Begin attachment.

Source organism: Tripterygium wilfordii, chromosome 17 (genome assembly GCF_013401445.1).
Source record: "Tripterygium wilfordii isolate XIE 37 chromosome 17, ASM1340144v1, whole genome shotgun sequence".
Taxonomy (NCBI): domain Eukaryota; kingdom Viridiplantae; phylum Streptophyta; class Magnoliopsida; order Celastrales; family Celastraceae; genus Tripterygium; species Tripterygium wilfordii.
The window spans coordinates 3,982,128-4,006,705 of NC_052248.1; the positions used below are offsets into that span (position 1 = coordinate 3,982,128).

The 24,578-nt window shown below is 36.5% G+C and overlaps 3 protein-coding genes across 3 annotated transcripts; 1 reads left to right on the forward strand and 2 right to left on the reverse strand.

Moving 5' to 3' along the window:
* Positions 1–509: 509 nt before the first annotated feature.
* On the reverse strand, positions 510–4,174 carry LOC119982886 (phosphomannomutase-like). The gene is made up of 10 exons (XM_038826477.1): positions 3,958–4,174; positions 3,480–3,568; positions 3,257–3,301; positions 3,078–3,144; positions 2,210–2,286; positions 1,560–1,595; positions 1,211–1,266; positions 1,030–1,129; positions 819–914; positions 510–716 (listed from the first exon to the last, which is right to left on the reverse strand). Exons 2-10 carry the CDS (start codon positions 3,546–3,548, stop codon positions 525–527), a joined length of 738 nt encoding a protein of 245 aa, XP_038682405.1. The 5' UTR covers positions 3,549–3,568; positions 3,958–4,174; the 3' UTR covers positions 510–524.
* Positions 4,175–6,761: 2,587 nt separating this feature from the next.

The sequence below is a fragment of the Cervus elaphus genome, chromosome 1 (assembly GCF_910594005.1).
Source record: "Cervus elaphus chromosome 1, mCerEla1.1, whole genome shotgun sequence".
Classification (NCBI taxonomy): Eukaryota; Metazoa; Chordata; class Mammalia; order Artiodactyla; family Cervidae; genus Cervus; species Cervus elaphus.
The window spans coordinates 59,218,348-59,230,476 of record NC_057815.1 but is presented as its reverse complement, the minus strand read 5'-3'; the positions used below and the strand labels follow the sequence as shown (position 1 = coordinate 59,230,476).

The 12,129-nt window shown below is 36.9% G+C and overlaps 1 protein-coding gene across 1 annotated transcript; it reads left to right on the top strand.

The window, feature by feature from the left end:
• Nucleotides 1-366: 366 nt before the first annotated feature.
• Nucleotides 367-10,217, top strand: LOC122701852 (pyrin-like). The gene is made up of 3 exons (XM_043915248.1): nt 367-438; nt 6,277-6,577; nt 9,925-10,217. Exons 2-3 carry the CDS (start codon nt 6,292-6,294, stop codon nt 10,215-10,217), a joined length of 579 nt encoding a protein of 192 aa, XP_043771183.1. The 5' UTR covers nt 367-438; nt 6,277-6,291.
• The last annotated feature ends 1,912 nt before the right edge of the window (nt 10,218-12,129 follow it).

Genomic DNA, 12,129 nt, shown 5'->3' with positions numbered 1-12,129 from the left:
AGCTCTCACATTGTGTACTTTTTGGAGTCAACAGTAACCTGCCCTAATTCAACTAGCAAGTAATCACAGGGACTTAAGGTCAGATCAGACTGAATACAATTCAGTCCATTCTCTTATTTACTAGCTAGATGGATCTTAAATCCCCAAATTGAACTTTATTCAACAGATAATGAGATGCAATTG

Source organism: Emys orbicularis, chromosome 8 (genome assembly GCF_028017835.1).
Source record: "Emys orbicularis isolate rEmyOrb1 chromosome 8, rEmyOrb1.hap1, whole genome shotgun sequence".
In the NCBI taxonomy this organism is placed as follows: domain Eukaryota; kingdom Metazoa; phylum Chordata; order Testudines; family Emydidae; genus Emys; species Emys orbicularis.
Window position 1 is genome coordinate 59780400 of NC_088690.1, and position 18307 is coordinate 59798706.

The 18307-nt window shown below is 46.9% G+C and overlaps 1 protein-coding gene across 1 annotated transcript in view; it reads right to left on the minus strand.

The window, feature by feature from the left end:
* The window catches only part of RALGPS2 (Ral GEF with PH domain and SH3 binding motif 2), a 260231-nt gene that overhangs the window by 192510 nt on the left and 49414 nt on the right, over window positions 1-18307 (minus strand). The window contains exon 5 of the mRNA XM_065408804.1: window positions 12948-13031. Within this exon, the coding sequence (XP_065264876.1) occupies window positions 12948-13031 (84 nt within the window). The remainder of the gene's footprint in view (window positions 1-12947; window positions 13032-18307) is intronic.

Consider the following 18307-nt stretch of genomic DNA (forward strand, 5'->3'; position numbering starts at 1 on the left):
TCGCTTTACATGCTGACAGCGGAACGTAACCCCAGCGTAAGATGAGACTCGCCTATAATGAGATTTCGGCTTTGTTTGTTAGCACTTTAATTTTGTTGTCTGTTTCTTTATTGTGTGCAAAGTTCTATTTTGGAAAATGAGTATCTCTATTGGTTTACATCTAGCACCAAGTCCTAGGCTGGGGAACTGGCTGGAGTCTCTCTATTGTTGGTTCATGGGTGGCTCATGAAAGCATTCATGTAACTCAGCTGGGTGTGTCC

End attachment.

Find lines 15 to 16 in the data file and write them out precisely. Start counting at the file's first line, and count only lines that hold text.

The window, feature by feature from the left end:
• Nucleotides 1-366: 366 nt before the first annotated feature.